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      Dillon County Sheriff says he needs more deputies

      Dillon County Sheriff Major Hulon said his road deputies are stretched thin and he needs more officers.

      He said they respond to nearly 1,500 calls a month, and it can be quite a strain on his department because they don't have enough deputies to adequately cover all 404 square miles of Dillon County.

      Hulon added they depend on mutual aid agreements with neighboring law enforcement agencies.

      "So from time to time, the Town of Lake View, the Town of Latta, the City of Dillon, we back one another up. You know when we have an officer in need of backup, because other officers are tied up, and it's simply just a manpower issue," said Sheriff Hulon.

      He said he only had three deputies working during the early morning hours of July 6.

      One of his officers needed help while responding to a fight at the Stables Nightclub on Highway 9 near Little Rock, but his other two officers were busy on calls.

      Hulon said dispatchers had to call on Dillon City police to provide back up.

      Dillon City Officer Jacob Richardson responded to the call. While heading to the scene, a car collided with him.

      A passenger in the vehicle that hit Richardson's patrol car died from injuries suffered in the accident.

      Richardson's car caught fire, but he managed to get out. He was badly injured and remains in the hospital three weeks later.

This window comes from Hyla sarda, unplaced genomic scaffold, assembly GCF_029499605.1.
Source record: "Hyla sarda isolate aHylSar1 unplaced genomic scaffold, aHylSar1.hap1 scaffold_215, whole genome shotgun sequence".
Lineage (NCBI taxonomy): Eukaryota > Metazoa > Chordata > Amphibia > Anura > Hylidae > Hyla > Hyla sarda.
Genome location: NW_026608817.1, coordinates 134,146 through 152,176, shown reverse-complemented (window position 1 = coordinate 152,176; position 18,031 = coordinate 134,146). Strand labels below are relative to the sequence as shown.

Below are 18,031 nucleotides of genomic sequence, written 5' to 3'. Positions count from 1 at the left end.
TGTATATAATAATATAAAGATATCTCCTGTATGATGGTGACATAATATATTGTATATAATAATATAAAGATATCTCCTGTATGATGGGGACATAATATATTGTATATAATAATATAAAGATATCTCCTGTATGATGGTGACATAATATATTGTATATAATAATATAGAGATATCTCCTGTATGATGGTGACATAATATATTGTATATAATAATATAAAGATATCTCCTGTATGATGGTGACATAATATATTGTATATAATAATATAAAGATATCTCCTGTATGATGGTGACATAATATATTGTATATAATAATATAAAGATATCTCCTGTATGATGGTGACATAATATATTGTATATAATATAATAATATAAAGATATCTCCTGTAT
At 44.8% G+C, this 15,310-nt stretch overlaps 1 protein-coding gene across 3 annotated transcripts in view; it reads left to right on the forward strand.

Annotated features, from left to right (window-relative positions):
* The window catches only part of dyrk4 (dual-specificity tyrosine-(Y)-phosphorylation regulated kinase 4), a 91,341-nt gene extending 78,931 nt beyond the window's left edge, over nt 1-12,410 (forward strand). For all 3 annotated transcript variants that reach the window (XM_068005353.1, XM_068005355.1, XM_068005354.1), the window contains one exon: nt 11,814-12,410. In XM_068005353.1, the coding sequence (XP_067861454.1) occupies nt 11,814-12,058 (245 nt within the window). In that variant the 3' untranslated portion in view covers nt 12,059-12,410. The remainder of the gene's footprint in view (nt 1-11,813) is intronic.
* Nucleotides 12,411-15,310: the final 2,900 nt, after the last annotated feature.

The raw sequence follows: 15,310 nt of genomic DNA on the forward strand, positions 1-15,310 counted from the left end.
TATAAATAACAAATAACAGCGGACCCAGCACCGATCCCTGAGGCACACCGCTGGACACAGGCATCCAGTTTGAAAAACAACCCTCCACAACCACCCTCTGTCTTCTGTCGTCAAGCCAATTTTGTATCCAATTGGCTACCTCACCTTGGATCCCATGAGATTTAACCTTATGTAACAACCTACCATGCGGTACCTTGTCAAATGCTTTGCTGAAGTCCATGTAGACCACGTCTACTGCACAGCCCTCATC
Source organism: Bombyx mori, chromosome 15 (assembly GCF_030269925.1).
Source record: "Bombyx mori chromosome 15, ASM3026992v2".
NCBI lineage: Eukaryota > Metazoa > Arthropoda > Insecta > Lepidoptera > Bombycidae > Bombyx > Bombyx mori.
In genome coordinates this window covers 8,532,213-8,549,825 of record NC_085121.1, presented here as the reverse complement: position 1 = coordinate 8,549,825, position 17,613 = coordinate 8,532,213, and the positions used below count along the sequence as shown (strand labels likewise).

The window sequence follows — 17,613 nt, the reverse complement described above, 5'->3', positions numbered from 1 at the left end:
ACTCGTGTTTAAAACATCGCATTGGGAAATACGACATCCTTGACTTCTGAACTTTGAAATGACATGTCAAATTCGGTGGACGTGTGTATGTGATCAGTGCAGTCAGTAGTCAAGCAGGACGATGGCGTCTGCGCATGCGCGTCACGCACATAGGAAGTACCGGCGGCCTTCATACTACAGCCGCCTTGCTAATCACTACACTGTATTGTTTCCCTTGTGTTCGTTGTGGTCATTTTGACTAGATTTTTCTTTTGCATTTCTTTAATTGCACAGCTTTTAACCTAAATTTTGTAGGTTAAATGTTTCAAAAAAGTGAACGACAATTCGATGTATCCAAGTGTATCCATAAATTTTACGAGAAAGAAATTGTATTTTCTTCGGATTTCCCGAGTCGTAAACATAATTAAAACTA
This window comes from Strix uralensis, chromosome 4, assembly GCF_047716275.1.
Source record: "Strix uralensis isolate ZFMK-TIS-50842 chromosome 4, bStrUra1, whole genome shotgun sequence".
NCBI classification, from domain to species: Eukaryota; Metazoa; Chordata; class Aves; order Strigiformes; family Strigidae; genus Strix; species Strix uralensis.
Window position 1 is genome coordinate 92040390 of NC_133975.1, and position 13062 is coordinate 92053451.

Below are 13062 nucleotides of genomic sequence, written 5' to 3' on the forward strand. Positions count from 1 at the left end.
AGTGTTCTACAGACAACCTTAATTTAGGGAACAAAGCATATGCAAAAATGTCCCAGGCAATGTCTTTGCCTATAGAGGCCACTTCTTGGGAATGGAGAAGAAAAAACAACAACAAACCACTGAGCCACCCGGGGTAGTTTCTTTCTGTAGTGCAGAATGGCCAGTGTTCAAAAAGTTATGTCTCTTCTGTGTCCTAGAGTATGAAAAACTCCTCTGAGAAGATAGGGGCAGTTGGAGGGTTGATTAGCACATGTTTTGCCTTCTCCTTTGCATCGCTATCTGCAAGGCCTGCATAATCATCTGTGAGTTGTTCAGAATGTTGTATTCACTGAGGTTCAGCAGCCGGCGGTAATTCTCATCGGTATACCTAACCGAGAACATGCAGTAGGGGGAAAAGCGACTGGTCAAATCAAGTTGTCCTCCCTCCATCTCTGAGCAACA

"Our thoughts and prayers go out to the officer, the city officer and his family. He's been has been fighting for his life. We want to think about them. And also in that accident was a fatality and our thoughts and prayers go out to that family."

      Hulon said he's told county leaders of his dire situation, but has realized Dillon County just doesn't have the money to increase his department's budget to hire more officers.

      The average household income in Dillon is $26,668, and 32 percent of those households live below the poverty level, according to the 2010 United State Census Bureau.

      "Our county council would love to do it, if they had the funds. But anytime you talk about doing that you have to fund those salaries and that can be expensive. And when you talk about millage increase that's not a popular thing. And taxes, people are taxed now to the point they hardly survive."

      Hulon said grants aren't a good option because they eventually run out.

      "After they run out, you still have to find that money. But we certainly try to do our very best with the officers we deal with. Hats off to them because we are stretched then sometimes."

      Hulon added until the county is better off financially, he'll have to do his best to cover the county with the deputies he has on staff.

      He praised his deputies for working extra hard and taking on additional shifts to make sure the county is covered.